It is the pursuit of knowledge.
Nothing is so effective a solvent of hatred and prejudice as learning and wisdom, the best environmental protection policy to help the planet is a scientific innovation policy which rewards greener growth, the route to fulfilment for the next generation is dedication to study, hard work and restless curiosity and the single most effective way to generate economic growth is invest in human and intellectual capital – to build a better education system.
So, in that sense, in talking to those who lead the world’s education systems I have the unique privilege of talking to those who will lead the world out of the dark valley we are currently navigating and onto sunlit uplands where opportunity beckons.
It is, certainly, a special privilege to be involved in shaping education policy at the moment. Because as well as laying the foundations for a world which is better, we are also ensuring that we live in societies which are fairer.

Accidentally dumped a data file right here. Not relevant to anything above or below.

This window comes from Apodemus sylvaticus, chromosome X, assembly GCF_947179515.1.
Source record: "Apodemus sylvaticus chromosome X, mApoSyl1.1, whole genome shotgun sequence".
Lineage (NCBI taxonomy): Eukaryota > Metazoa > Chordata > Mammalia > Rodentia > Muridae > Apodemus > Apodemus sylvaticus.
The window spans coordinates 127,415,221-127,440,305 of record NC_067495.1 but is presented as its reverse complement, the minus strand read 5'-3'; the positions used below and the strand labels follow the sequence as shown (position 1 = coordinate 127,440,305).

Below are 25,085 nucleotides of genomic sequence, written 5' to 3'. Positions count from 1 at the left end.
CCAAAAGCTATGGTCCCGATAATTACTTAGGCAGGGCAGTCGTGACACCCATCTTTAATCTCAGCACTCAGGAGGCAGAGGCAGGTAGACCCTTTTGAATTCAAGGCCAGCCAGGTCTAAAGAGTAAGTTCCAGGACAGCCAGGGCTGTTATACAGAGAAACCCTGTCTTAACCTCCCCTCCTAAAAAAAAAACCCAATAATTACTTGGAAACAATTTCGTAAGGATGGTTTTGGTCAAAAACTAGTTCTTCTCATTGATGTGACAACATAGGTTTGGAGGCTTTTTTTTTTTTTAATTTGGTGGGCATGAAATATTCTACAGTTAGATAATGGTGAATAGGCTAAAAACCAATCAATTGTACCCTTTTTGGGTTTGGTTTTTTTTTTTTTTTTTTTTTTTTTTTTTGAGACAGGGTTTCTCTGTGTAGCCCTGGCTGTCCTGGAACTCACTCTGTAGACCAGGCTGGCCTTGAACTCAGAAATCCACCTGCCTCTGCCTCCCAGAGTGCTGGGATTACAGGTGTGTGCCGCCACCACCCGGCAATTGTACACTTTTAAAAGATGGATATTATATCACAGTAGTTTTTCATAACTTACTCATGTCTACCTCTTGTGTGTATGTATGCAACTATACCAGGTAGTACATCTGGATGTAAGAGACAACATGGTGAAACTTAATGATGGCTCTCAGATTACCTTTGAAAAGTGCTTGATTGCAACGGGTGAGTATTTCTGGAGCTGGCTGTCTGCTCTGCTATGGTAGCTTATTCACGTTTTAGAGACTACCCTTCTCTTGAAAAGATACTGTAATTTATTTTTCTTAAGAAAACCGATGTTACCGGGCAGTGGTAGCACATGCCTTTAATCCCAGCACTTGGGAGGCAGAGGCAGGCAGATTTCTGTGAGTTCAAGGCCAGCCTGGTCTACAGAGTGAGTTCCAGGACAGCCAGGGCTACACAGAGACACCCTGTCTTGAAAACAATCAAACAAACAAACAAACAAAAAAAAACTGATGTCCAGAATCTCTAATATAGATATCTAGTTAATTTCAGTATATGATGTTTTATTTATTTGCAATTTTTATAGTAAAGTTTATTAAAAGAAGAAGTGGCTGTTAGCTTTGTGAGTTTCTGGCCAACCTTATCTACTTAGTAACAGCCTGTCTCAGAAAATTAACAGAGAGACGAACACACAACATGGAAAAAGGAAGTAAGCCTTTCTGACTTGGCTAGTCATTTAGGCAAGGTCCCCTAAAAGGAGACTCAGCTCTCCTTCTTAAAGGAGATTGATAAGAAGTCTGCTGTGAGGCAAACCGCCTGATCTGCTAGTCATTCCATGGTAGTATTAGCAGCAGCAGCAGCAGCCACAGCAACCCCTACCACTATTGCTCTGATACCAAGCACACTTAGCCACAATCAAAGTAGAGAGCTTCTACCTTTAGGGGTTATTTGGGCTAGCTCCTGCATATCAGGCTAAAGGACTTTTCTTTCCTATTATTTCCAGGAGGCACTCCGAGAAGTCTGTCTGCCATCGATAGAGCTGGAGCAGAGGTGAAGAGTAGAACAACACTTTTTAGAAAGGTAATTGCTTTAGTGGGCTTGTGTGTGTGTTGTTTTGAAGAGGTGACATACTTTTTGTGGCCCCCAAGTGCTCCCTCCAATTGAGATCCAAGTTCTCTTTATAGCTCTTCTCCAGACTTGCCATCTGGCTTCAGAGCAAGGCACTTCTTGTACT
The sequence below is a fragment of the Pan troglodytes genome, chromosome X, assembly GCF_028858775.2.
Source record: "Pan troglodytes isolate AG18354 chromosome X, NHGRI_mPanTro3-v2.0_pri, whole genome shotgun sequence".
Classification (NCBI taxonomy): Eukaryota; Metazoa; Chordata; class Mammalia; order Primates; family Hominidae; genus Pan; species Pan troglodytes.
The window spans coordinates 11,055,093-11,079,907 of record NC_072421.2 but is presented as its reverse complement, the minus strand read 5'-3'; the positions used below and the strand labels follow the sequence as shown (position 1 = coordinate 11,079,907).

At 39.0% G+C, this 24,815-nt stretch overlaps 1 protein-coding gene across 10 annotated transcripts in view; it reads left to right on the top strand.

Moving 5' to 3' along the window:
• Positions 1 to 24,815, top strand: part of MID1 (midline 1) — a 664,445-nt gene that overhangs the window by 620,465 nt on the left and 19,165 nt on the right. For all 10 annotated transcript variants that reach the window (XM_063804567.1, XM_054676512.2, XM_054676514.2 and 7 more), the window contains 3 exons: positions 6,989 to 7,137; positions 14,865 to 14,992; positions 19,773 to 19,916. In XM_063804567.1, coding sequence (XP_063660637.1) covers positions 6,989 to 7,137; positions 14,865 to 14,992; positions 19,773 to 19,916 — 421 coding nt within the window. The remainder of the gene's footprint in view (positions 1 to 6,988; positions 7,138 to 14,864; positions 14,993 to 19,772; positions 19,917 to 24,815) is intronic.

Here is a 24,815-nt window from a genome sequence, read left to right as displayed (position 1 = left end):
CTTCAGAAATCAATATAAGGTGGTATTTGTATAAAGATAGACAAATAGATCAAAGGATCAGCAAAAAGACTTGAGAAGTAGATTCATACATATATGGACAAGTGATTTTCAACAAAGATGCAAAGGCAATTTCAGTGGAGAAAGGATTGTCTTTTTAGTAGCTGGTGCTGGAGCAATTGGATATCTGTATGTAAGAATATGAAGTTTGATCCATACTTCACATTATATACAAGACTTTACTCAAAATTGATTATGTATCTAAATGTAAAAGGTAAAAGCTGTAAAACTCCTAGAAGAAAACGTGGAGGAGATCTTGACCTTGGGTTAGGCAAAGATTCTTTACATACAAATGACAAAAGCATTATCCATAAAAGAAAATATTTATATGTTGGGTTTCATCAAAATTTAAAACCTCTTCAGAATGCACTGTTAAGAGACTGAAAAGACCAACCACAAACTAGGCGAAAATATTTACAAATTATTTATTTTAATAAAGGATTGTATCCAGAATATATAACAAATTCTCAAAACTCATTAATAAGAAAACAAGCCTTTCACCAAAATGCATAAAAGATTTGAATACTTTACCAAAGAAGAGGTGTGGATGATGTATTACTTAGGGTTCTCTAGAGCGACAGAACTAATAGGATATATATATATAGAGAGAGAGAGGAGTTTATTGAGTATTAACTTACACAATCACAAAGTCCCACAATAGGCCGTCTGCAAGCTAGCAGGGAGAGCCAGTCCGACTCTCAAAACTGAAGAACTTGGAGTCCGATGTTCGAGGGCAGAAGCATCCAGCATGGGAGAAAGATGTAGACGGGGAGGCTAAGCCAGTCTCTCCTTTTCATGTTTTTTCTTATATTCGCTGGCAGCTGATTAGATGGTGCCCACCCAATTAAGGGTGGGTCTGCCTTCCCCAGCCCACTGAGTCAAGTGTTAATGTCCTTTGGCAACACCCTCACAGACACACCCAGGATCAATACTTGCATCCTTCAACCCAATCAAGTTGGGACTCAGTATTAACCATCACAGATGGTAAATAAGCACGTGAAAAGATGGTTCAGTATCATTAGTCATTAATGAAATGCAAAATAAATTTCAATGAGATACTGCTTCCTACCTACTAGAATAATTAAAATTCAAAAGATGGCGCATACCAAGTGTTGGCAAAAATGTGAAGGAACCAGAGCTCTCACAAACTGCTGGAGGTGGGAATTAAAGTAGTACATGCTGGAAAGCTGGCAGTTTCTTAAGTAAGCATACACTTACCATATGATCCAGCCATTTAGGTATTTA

For most of our history people have been victims of forces beyond their control.
Accidents of birth – like where individuals were born, both geographically and in class terms, as well as what their parents did for a living – proved overwhelmingly likely to dictate people’s future.
But education is the means by which we can liberate people from those imposed constraints. It allows individuals to choose a fulfilling job, enrich their inner life and become authors of our own life stories.
And that is why education reform is the great progressive cause of our times.
The Education World Forum is so important because it demonstrates our shared belief that we can educate our children to an ever higher standard and achieve the levels of fairness and social mobility that have long eluded us.